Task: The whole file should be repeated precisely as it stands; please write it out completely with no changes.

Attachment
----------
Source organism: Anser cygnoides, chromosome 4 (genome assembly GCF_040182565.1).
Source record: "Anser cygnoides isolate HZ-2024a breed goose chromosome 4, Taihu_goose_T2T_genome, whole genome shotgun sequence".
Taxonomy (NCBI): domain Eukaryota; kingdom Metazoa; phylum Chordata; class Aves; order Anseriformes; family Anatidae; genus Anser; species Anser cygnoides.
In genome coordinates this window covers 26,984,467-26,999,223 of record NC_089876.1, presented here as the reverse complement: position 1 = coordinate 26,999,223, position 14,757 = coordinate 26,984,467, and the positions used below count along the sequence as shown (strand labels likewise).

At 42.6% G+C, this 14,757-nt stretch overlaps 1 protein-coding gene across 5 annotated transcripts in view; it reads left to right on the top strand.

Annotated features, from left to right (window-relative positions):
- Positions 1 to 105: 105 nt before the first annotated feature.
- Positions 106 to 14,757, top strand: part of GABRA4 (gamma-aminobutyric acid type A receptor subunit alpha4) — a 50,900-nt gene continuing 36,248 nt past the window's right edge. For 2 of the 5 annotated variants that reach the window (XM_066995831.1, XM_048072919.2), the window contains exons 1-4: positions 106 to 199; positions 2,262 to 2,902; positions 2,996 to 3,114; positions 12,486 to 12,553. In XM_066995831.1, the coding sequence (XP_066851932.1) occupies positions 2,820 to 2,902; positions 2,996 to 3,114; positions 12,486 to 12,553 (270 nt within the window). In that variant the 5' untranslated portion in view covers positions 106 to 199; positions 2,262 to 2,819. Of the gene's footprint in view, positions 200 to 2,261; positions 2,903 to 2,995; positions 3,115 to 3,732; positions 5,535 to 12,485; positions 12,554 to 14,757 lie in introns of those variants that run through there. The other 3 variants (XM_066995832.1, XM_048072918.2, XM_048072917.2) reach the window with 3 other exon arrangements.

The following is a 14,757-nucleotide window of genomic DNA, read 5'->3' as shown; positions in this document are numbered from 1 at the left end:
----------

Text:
Source organism: Anser cygnoides, chromosome 4 (genome assembly GCF_040182565.1).
Source record: "Anser cygnoides isolate HZ-2024a breed goose chromosome 4, Taihu_goose_T2T_genome, whole genome shotgun sequence".
Taxonomy (NCBI): domain Eukaryota; kingdom Metazoa; phylum Chordata; class Aves; order Anseriformes; family Anatidae; genus Anser; species Anser cygnoides.
In genome coordinates this window covers 26,984,467-26,999,223 of record NC_089876.1, presented here as the reverse complement: position 1 = coordinate 26,999,223, position 14,757 = coordinate 26,984,467, and the positions used below count along the sequence as shown (strand labels likewise).

At 42.6% G+C, this 14,757-nt stretch overlaps 1 protein-coding gene across 5 annotated transcripts in view; it reads left to right on the top strand.

Annotated features, from left to right (window-relative positions):
- Positions 1 to 105: 105 nt before the first annotated feature.
- Positions 106 to 14,757, top strand: part of GABRA4 (gamma-aminobutyric acid type A receptor subunit alpha4) — a 50,900-nt gene continuing 36,248 nt past the window's right edge. For 2 of the 5 annotated variants that reach the window (XM_066995831.1, XM_048072919.2), the window contains exons 1-4: positions 106 to 199; positions 2,262 to 2,902; positions 2,996 to 3,114; positions 12,486 to 12,553. In XM_066995831.1, the coding sequence (XP_066851932.1) occupies positions 2,820 to 2,902; positions 2,996 to 3,114; positions 12,486 to 12,553 (270 nt within the window). In that variant the 5' untranslated portion in view covers positions 106 to 199; positions 2,262 to 2,819. Of the gene's footprint in view, positions 200 to 2,261; positions 2,903 to 2,995; positions 3,115 to 3,732; positions 5,535 to 12,485; positions 12,554 to 14,757 lie in introns of those variants that run through there. The other 3 variants (XM_066995832.1, XM_048072918.2, XM_048072917.2) reach the window with 3 other exon arrangements.

The following is a 14,757-nucleotide window of genomic DNA, read 5'->3' as shown; positions in this document are numbered from 1 at the left end: